1031 exchanges offer benefits

Tim Whitney

As rents climb for both commercial and residential properties, the market value of these properties has also increased. You might be thinking it’s time to sell that apartment building or other investment property you’ve owned for years.

The catch? Your accountant informs you that selling now would cost you tens and possibly even hundreds of thousands of dollars in taxes due to capital gains and depreciation recapture. 

What now? This is where a 1031 exchange comes to the rescue.

Under Internal Revenue Code Section 1031, you can make a like-kind exchange of your real property and not recognize the gain immediately. This means you don’t have to pay those taxes now. Your tax liability simply moves to the next property and is deferred for the time being. This frees you up to sell your apartment building or other investment property and exchange it for a property that’s newer, better or easier to manage without the tax burden that would have resulted from a straight sale.

Under the Tax Cuts and Jobs Act, Section 1031 applies only to exchanges of real property and not to exchanges of personal or intangible property. A transition rule in the new law provides that Section 1031 applies to a qualifying exchange of personal or intangible property if the taxpayer disposed of the exchanged property on or before Dec. 31, 2017, or received replacement property on or before that date.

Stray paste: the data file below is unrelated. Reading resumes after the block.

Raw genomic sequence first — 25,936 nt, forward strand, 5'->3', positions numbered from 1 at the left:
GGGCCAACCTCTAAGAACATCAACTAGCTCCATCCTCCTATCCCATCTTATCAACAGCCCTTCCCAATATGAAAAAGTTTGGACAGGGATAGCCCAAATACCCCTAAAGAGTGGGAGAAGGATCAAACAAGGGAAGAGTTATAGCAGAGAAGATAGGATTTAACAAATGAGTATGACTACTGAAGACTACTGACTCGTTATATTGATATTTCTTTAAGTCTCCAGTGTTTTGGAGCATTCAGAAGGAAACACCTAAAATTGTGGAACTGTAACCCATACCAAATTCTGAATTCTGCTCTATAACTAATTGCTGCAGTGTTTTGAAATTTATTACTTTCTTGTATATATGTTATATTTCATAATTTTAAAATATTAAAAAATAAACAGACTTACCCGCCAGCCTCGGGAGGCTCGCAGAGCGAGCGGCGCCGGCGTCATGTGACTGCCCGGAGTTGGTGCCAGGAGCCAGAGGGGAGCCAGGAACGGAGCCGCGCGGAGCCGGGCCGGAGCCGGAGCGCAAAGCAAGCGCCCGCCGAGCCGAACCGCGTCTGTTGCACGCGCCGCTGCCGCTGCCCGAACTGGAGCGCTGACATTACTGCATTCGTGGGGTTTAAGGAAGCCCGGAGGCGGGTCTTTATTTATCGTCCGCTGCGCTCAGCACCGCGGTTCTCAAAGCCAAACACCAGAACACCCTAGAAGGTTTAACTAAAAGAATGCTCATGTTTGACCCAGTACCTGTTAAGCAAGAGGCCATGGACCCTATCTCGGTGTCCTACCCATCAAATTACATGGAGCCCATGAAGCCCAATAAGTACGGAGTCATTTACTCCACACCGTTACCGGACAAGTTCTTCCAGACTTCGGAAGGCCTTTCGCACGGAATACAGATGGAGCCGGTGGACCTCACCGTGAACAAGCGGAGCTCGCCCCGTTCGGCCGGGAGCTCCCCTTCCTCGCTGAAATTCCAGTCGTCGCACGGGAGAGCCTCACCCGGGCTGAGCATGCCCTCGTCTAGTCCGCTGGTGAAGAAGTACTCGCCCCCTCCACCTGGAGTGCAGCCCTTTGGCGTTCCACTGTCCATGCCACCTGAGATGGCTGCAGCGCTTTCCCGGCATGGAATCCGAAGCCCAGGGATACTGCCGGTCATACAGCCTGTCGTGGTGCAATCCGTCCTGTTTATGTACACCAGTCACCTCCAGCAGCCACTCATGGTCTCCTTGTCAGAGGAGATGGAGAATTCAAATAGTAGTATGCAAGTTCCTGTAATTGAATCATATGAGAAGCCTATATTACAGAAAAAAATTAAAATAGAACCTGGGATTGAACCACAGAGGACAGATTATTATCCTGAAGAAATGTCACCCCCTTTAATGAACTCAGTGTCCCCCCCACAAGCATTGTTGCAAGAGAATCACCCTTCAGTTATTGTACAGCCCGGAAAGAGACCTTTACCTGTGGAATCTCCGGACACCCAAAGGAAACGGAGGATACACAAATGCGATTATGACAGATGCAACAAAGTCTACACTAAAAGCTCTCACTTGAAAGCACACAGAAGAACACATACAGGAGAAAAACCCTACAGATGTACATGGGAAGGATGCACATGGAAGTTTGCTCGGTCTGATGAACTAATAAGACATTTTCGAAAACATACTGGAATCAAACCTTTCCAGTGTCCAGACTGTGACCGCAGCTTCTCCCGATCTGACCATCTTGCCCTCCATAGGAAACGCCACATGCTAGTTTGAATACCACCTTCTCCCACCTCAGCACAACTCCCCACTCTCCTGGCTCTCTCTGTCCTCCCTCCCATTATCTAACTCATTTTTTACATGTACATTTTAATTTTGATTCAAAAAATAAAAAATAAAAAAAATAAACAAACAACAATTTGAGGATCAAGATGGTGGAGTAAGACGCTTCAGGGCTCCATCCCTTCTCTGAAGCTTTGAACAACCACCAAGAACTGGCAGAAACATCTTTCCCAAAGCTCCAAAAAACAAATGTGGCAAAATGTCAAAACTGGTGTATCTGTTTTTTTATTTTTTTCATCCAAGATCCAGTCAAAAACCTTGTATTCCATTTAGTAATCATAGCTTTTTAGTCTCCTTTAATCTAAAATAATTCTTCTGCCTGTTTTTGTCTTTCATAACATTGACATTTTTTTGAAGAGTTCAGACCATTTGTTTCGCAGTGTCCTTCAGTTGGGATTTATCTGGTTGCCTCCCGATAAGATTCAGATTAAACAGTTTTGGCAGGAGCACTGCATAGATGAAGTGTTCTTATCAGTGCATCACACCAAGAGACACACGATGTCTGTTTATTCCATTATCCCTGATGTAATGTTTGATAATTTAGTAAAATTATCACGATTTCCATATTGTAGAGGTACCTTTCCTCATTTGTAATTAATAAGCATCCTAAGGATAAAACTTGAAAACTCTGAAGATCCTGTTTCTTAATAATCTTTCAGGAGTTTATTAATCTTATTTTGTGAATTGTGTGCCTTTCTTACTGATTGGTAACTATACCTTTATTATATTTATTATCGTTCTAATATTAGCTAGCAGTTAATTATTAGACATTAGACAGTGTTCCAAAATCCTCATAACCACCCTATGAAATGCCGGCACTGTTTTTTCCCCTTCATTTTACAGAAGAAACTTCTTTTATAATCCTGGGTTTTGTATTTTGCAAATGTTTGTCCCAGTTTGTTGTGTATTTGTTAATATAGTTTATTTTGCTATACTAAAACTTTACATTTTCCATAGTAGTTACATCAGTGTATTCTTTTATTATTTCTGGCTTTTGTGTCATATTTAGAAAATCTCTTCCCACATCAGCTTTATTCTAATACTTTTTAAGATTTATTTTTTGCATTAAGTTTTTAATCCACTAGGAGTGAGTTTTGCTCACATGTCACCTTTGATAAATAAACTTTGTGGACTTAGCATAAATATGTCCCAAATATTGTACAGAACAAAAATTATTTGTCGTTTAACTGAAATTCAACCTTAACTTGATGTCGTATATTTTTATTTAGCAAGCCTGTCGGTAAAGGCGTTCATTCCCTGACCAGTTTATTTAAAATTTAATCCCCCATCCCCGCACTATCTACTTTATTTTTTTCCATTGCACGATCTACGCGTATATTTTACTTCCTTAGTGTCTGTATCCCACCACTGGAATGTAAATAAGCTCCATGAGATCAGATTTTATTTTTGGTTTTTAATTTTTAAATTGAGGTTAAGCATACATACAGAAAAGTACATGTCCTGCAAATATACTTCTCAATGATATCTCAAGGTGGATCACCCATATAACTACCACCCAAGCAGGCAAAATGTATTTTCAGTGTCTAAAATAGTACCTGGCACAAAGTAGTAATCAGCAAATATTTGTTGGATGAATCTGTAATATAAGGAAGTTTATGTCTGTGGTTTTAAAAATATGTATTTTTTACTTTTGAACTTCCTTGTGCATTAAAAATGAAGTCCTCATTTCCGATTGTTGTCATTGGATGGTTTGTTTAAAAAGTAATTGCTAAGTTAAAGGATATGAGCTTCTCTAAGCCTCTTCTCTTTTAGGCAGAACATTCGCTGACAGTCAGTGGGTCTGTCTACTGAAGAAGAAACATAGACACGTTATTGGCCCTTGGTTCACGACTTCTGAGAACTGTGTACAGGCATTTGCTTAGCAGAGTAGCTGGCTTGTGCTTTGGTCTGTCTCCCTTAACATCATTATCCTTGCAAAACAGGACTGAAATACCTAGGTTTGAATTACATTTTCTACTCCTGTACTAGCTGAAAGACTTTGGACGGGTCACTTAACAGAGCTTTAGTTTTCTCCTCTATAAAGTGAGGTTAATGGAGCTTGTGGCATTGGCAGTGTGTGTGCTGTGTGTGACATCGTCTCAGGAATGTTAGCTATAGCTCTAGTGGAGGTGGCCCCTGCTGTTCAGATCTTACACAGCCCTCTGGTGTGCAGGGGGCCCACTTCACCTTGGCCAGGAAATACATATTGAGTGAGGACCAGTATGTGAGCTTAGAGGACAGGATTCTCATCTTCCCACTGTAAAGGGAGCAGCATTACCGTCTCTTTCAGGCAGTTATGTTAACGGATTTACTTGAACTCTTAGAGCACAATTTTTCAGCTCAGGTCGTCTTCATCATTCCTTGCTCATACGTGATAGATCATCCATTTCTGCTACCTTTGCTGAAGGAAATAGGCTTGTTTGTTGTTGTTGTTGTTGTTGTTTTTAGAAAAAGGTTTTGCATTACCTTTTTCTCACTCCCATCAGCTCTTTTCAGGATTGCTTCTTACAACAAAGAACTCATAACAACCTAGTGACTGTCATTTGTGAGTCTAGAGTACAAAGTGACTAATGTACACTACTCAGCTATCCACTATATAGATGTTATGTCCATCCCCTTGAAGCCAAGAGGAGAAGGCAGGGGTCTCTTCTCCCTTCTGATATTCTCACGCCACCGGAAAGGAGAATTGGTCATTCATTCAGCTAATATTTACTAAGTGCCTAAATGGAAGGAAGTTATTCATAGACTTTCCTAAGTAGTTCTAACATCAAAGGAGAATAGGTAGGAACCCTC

However, certain exchanges of mutual ditch, reservoir or irrigation stock are still eligible for non-recognition of gain or loss as like-kind exchanges.

Properties are of like-kind if they’re of the same nature or character, even if they differ in grade or quality.

While this all might sound relatively simple, it can be a complicated process since there are several types of 1031 exchanges. These include a simultaneous exchange, reverse exchange or even the more common delayed exchange.

There are also time constraints involved. From the closing date on your original property, you have 45 calendar days to identify like-kind replacement properties — up to three if the combined value doesn’t exceed 200 percent of the sale price of your original property. You then have up to 135 calendar days to close on the replacement property or properties. That adds up to a total of 180 calendar days from the sale date of your original property. In addition, you must use a qualified intermediary throughout the process.

A 1031 exchange is well worth the endeavor, but requires a team of trained professionals to guide you. This includes a well-trained commercial real estate broker, reputable exchange facilitator and knowledgeable tax advisor or attorney.